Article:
Bachelor of Arts in History
By examining human agency and exploring the choices, limitations, achievements and failures of past peoples, history majors better understand the creation of the present and appreciate the possibilities of the future. Historians don’t just study the past; they develop the ability to read critically, research thoroughly, and express ideas carefully and persuasively. Because historical study is very often comparative, with constant attention to global conditions, our majors are well prepared for a variety of careers in today’s global marketplace in the public and private sectors as analytical, creative, articulate and informed thinkers. History majors become lawyers, politicians, entrepreneurs, journalists, writers, social workers, and teachers. They work around the world in the Foreign Service, NGOs, international corporations and governmental agencies, in the armed forces and in education. Studying history not only prepares students for these professions; it also satisfies their curiosity about who they are and where they come from.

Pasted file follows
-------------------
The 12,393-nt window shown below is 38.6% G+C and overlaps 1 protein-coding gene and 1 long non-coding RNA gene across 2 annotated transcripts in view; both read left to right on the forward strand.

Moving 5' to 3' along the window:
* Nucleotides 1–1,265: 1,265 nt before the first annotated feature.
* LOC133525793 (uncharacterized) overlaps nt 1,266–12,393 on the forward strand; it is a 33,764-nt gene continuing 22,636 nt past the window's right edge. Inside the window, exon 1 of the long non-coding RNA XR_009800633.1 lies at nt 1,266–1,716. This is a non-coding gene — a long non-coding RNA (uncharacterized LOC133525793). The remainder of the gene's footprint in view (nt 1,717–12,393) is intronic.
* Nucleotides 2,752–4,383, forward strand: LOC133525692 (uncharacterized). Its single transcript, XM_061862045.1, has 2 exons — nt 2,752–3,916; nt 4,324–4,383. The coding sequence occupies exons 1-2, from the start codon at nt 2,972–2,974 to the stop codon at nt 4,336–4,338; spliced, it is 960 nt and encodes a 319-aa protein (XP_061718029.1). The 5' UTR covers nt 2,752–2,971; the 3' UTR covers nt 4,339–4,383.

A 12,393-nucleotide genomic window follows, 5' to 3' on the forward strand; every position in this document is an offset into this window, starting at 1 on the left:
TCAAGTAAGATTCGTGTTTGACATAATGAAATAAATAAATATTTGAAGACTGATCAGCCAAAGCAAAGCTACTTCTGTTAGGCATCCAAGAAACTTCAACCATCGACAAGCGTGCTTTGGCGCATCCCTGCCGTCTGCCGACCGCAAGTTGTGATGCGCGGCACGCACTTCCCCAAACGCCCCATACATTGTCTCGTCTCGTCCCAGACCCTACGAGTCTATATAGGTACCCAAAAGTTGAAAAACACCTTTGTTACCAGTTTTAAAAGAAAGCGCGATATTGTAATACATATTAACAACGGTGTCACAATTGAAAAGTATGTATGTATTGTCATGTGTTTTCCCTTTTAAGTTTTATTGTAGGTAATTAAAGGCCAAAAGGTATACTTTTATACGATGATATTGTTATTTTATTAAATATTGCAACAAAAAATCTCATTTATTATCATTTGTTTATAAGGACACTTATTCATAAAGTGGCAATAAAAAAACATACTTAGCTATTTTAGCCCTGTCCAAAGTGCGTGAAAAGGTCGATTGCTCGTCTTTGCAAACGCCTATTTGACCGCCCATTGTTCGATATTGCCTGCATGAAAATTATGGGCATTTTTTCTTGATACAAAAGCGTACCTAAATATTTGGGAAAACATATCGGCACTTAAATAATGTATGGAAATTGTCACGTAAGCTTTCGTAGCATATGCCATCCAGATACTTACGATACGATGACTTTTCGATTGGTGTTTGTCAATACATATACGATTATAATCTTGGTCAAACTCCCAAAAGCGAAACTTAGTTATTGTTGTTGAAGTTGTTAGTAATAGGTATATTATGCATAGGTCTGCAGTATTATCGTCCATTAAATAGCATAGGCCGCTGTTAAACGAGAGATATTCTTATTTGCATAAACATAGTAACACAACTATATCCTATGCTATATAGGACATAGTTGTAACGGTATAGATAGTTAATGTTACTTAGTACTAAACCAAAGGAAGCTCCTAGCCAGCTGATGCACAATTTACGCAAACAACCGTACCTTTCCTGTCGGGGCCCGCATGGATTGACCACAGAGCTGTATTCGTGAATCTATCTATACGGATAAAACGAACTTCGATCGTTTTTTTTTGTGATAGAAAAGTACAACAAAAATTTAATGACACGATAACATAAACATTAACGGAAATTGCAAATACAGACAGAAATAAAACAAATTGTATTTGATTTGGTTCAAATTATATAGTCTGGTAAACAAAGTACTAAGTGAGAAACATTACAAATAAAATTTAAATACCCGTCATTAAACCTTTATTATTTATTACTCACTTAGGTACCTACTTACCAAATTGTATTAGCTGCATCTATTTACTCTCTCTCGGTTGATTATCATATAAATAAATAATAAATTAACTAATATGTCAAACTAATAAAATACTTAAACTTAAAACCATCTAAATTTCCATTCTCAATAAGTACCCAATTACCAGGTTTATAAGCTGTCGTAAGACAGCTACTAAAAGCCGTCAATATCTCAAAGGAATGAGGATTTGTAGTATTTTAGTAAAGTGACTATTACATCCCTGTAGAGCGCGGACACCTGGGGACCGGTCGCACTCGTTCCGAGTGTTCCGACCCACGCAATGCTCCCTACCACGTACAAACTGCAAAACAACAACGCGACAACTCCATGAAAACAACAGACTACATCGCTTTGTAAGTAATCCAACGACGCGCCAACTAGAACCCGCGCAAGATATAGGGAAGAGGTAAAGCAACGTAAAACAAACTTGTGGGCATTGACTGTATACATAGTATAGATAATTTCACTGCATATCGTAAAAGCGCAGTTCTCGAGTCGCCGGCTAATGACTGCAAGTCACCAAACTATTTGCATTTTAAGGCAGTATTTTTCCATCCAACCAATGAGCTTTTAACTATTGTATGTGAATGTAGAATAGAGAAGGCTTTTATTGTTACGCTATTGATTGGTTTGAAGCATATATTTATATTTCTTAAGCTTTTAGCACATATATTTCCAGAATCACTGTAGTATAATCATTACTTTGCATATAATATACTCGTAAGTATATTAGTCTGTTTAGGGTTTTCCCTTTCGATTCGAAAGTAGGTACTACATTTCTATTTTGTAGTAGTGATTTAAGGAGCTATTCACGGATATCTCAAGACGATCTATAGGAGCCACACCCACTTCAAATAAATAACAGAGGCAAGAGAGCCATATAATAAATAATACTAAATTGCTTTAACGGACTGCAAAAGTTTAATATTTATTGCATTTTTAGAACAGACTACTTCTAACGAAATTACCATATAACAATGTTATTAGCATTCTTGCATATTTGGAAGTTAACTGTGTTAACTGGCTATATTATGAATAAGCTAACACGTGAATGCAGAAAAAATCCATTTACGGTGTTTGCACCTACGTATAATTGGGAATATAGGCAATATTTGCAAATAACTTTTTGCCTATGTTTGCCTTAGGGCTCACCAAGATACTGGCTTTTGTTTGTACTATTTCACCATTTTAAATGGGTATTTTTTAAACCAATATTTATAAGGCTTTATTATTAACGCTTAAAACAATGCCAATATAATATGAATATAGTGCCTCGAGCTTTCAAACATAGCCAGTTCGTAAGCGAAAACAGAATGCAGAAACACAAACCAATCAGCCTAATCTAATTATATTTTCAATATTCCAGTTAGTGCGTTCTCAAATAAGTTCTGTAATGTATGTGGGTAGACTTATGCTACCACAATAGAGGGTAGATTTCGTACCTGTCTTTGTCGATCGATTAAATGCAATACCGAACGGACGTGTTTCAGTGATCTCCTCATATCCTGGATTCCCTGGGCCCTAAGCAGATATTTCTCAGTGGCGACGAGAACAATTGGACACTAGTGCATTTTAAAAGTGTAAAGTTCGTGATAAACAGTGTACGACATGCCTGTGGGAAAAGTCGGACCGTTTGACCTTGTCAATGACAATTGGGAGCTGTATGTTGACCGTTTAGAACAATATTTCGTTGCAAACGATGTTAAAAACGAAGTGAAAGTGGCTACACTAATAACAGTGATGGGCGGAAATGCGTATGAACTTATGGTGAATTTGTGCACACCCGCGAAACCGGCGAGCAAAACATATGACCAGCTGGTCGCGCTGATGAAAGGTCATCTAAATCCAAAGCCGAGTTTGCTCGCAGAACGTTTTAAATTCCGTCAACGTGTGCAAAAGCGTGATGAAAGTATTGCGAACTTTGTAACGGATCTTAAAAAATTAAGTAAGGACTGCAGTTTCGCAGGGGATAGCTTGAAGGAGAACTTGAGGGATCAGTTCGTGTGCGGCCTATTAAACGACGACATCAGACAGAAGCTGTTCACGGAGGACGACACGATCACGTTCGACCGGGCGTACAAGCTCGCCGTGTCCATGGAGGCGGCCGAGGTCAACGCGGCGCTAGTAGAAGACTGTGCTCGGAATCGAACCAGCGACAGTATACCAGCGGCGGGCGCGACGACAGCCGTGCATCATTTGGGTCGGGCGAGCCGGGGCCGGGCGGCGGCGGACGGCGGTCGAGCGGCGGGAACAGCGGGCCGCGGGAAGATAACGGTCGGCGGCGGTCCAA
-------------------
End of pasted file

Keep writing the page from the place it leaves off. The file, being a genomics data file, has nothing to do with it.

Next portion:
Opportunities Upon Graduation
Training in history prepares students for a variety of careers. Many pursue jobs in education, museum, and library work. Others turn the critical-thinking and writing skills history classes provide them into careers as lawyers, government officials, businessmen and women, journalists, and policy consultants in the non-profit sector. A history degree allows students to explore different cultures and develop analytical abilities necessary for succeeding in our increasingly globalized society.